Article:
10. I touched on this the other day on my blog in the context of the food import sanctions Russia has imposed itself. There is a difference between being able to grow something in the UK, and being able to grow enough of that something to be self-sufficient and not need imports.

    I recall a conversation I had with a dimwitted leftist journalist once, who was complaining that supermarkets stocked imported watercress when watercress grows perfectly well in the UK. What she didn’t understand was that most likely all the watercress grown in the UK gets sold and eaten in the UK, but it isn’t enough to meet demand. Actually, she did understand, and her solution was to simply ban imports such that only British watercress got sold. Rationing, in other words.

  11. “we would like to see the supermarkets having “local produce” sections, ”

    Yeah, and then lefties will be banging on about Tescos profiteering from local producers and driving farmer’s markets out of business. And it’d be such a shame if all that lovely local produce was made available to the workers rather than just those who have the leisure time to get to a farmer’s market which is only open between 10:05 and 10:15 every third Tuesday of the month.

  12. @Richard

    Yep, understood. Though I personally highly doubt they have 22 varieties of apple. Tesco’s website shows (quick count) twelve varieties, plus some organic/non organic variations of, pre-packed/loose etc.

    I think the bloke is a liar with (as likely pointed out by Toby above) a vested interest and whichever journo wrote the story is an uneducated and unimaginative 12 year old!

  13. So, the bloke banging on that Tesco should stock local seasonal apples RIGHT NOW isn’t aware of when apples are in season. Awkward.

    Still – SMASH CAPITALISM!!

  14. And yes, I can’t find 22 varieties; only 11 on the website (although that’s not bad).

    If we’re allowing sub-categories, there are 4 varieties available as “organic” as well as regular and 2 varieties available as “orchard selection” (whatever that is), giving 17.

    Then there are the unspecified “value”, “finest” and “British”, giving 20 if we count them.

    Even that’s pushing it, and assuming that all those 20 were there – which they weren’t because some of the ones on the website are British. So what were the others? Is he counting bagged and loose separately? Mr Kipling Apple Turnovers?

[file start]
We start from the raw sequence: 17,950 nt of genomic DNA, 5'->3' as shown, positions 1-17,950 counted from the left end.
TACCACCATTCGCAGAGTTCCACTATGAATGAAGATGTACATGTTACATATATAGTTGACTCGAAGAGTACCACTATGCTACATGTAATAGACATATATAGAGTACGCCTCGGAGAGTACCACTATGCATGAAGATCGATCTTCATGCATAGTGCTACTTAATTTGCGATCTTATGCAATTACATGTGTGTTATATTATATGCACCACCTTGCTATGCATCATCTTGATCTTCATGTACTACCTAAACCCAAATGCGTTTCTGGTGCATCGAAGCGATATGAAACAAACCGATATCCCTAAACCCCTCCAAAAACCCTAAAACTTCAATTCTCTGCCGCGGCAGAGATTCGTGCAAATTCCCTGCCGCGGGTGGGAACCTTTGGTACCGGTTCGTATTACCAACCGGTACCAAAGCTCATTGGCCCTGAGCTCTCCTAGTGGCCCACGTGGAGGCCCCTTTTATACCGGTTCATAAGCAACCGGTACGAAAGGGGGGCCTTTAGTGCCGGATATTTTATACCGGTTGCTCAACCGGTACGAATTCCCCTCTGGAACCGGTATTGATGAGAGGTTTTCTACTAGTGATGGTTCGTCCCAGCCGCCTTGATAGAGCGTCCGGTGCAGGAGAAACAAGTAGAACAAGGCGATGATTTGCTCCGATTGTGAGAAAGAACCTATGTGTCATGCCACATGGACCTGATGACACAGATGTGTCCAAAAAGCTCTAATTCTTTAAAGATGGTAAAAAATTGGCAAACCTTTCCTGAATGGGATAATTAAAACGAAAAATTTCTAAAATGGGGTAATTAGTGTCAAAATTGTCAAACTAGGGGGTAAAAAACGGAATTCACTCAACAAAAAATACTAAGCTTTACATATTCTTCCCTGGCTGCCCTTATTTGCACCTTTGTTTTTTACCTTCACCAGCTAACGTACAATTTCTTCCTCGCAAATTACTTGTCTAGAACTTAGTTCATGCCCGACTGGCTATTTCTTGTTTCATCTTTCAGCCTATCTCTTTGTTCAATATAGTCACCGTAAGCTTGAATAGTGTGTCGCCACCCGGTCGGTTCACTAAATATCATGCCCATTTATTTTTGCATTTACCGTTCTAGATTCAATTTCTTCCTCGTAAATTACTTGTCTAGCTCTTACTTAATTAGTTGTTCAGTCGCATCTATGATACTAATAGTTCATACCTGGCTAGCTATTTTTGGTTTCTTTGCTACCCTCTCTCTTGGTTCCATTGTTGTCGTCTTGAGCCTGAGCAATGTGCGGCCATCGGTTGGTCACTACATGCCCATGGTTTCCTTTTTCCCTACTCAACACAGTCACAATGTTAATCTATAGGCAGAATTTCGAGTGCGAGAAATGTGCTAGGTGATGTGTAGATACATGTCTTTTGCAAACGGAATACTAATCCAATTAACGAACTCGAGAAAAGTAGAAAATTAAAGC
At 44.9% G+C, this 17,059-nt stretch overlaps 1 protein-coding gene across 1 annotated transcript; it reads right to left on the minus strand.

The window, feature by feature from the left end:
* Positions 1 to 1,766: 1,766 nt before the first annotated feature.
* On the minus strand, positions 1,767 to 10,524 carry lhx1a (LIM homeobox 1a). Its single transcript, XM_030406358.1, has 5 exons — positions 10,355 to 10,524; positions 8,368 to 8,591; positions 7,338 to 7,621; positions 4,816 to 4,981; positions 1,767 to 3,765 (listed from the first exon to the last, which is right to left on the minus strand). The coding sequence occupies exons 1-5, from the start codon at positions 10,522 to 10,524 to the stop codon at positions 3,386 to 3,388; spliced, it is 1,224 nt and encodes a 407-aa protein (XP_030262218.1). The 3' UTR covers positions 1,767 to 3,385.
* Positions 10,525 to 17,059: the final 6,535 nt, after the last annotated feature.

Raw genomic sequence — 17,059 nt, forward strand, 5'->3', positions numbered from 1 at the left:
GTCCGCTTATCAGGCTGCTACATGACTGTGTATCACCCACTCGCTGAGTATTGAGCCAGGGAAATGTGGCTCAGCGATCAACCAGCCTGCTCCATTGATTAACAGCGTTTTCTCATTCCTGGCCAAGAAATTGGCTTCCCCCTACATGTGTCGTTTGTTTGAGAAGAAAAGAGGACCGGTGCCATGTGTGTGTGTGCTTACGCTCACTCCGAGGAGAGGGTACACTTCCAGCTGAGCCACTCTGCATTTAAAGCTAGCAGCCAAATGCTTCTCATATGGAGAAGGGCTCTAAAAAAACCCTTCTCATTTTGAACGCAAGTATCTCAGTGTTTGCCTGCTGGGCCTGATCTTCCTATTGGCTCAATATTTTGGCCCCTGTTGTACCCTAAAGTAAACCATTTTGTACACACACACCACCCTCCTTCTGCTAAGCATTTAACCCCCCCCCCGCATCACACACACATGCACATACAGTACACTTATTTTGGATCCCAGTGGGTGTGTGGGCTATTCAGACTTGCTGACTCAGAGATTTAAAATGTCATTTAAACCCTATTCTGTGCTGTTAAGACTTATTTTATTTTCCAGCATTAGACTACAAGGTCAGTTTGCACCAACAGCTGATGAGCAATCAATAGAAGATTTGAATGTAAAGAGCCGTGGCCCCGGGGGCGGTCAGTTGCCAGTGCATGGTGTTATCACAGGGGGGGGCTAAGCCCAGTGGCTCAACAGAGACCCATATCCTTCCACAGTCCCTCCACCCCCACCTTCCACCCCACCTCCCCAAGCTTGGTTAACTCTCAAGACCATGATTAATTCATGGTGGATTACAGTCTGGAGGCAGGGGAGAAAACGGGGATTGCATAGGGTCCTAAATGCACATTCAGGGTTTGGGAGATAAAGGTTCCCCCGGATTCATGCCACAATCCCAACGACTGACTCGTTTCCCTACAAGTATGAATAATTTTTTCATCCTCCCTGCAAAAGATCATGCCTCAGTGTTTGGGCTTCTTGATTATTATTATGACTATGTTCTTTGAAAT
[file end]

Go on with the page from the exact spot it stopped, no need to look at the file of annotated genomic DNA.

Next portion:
15. @Richard my youthful memories of the Macc Lads may have led me astray. But tbf I did say ‘town’, not the bits around.

    Oh lawks, I have both albums and saw them live once. That was an experience I’ll never forget.

  16. If I was to do one of Dickie’s astounding Venn diagrams of locavores and those who say that people don’t like choice I’m sure I would find a huge overlap.

    There’s obviously a business opportunity for their leaders here. They could set up a not for profit company to sell only local products and a single choice at that. Where stuff isn’t supplied locally they could guarantee it will be sustainably and fair trade and guaranteed not to boil Gaia.

    I envisage this series of outlets, only one in every town as people don’t want choice, selling under the brand name Courageous State. So we would get Courageous State apples, but only when in season, Courageous State tea bags from India etc. Other goods such as razor blades would be made in the Courageous State razor blade factory where all the workers would be bosses and bosses would be workers and all paid the living wage.

    Tesco’s et al would be quacking in their boots at the thought of us all being given what we really want as we leave their stores with all that choice from other countries and flock to the Couragous State’s bountiful and cheap store.

    Yes, I’m sure they would be on to winner there and would be happy to invest their own money in the venture.

    Oh wait, I’ve just realised the flaw in the plan, they only ever spend other people’s money, never their own on these crackpot ideas.